‘Cuse me Read Guide >
As with any city containing 20,000 college students, they all tend to congregate in one place. In Syracuse, that place is University Hill, so cleverly named because it’s where the University is located. We like to think that all these students flock here to be closer to the library and professors’ office hours, but something tells me it might perhaps be due to all the raging parties and plethora of bars. Regardless, University Hill is located southeast of downtown and in addition to being home to a major national university, is home to approximately 10,000 college students. Apartments and townhouses in this area will go for a steal at around $750 for a two-bedroom. Room shares are quite easy to spot and you can find yourself in roomie heaven or hell – but in a lovely five bedroom home – for around $300 a person. Although snow shoveling service isn’t included, there’s always a student around willing to do it in exchange for some ramen noodles.
If you’ve grown past your beer-pong days, but still have just enough nostalgia for them to want to stay nearby, Westcott may be up your alley. Located just east of University Hill, Westcott is home to more grown-up people who like to talk about mortgages and dog-walking, but can still tell you all about the underground indie music scene. Westcott Street, between Beech and Dell, hosts the area’s commerce and contains an independent bookstore, thrift stores, coffee shops, hipster bars and other appropriately bohemian accoutrements. Housing here is mostly single-family historic homes and duplexes, but this very desirable area is still a bargain at around $350-$400 per bedroom, depending on how nice the house is. Community Garden space is also available, so you can chit chat with neighbors while cultivating your sustainable radishes even if you don’t end up with a back yard.
Also incredibly popular with the “young-ish-but-I-pay-my-own-bills” set is Eastwood. Eastwood is, as the name implies, on the east side of town and is often referred to as the “village within the city”. Something about that sounds either creepy or endearing, but mega-popular James Street lined with shops and restaurants decidedly lends a quaint, small-town feel to the area. Housing is a bit more varied here in that you can find more apartment complexes and townhomes in addition to single family homes. There are also more converted one-bedroom apartments available, too, for around $550 each or two-bedrooms for $600-$700. A three-bedroom home will go for around $950.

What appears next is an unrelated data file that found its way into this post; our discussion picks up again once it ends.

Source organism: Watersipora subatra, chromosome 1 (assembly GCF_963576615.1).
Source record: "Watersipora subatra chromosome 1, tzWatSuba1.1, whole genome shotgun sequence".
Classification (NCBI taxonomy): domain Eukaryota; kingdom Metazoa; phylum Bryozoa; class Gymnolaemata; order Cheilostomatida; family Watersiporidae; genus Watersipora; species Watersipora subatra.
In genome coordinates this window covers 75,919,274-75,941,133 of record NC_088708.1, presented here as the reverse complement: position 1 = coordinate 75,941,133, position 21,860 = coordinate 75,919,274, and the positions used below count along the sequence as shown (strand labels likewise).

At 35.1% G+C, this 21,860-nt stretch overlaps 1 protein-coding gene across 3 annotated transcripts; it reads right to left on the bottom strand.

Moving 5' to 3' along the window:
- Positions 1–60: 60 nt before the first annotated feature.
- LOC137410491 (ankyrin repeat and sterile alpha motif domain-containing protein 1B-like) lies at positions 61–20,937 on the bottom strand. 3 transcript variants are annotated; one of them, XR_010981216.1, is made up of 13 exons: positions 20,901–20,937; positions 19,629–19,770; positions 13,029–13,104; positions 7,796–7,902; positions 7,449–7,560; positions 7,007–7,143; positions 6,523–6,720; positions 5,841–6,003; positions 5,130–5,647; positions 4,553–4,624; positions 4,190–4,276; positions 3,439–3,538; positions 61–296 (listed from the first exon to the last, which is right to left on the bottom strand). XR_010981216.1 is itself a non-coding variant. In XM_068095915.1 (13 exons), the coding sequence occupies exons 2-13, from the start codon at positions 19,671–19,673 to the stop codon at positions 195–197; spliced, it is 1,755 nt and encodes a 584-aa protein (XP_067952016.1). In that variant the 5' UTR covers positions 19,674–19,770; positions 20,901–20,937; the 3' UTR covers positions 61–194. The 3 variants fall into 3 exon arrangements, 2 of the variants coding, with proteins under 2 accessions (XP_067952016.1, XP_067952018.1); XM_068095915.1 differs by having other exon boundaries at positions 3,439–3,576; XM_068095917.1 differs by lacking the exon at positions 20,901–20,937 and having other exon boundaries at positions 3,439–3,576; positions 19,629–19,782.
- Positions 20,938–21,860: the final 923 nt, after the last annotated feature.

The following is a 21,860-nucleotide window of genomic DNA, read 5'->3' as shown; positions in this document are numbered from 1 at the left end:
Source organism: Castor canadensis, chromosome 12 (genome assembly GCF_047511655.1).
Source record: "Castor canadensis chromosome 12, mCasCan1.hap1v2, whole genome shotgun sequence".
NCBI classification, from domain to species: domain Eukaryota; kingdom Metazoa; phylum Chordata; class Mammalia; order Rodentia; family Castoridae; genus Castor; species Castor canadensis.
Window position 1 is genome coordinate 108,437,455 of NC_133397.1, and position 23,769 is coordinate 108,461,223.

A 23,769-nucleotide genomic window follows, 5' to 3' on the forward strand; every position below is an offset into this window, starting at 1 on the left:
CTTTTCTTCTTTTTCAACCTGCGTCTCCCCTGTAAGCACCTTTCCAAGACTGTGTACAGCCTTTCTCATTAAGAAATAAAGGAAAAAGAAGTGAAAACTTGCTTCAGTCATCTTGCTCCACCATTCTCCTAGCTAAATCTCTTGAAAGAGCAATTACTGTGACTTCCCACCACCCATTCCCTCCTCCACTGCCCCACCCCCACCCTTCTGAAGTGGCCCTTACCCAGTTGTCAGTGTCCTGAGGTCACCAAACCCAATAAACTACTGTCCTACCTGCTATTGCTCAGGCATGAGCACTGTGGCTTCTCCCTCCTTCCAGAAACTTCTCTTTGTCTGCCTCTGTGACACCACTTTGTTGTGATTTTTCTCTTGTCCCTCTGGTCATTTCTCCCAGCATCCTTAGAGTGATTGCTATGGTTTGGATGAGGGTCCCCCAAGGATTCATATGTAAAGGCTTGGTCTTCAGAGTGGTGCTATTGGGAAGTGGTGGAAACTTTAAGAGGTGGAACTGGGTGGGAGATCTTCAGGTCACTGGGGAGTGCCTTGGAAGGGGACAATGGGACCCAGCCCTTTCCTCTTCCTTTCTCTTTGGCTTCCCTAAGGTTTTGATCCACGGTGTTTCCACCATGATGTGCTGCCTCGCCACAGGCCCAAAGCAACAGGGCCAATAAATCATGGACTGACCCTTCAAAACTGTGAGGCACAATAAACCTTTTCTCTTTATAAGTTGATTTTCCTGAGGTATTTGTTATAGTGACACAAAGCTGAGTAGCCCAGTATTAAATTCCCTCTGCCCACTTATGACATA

Downtown Syracuse is currently doing what other cities with flagging industries are doing: redecorating. The industrial era here has definitely faded along with its lucrative salt business, yet the historical buildings and warehouses it left behind are undeniably cool. City officials have jumped on the revitalization bandwagon and are currently renovating historical properties and converting them into chic lofts and condos. For some reason, however, living in what used to be a condemned factory will cost you a lot more than a room in a stately old Victorian home in Westcott. It must be admitted, though, that downtown has made some serious strides in the looks department, so it may well be worth it. It’s currently divided into Armory Square, Hanover Square, Downtown East and Heart of Downtown and, when considered together, these areas provide all the amenities for posh urban living. Unfortunately, a one-bedroom loft will run around $1000 and $2000 for a two-bedroom condo. It’s not cheap, but it sure is pretty.
If you’re a fan of old, working-class ethnic neighborhoods, check out Little Italy and Tipperary Hill. I’ll let you guess where the inhabitants of Little Italy originally hailed from, but Tipperary Hill is the historic Irish neighborhood. Both of these spots still have a gritty feel, and it’s a safe bet that they’ll be prime real estate in a few years. Like its cousin in NYC, Little Italy is the place to go for great beer and pizza and, if that’s the budget you’re living on, staying here is affordable. One bedrooms start at around $400, and two-bedrooms can be had for as low as $500, often in large, converted historic homes. Prices are similar in Tipperary Hill, and the nearby Hawley-Green is also popular for those who like to look chic on a budget.
As for the ‘burbs, Manlius and Fayetteville are the runaway favorites for picturesque places to raise kids and vegetables. Fayetteville is just outside of Syracuse and boasts plenty of its own commerce, but Manlius is more of a bedroom community and going out to dinner will probably mean going into Syracuse proper. Homes are very white-picket-fence-y and affordable at around $1200 for a four-bedroom, ranging up to $2500 for newer, more luxuriously outfitted varieties.
Whether you’re moving to Syracuse for school, or basketball, or an extreme affinity for obscene amounts of snow, finding a place to stay is relatively easy. The only major caveat is to verify if your new abode has the utilities (i.e. heat) included in the monthly rent as that can make a massive difference when the temperature drops to fifteen degrees and three feet of snow blankets the ground, as it tends to do in this part of the world. Also similar to the rest of this area, Syracuse has a very decent bus system, but the majority of people here rely on cars for their sole transportation. As long as you’ve got snowshoes and a great internal thermostat, Syracuse offers up just about anything for your taste and budget (except palm trees), so get out there and find your winter wonderland while you can still see the rooftops!
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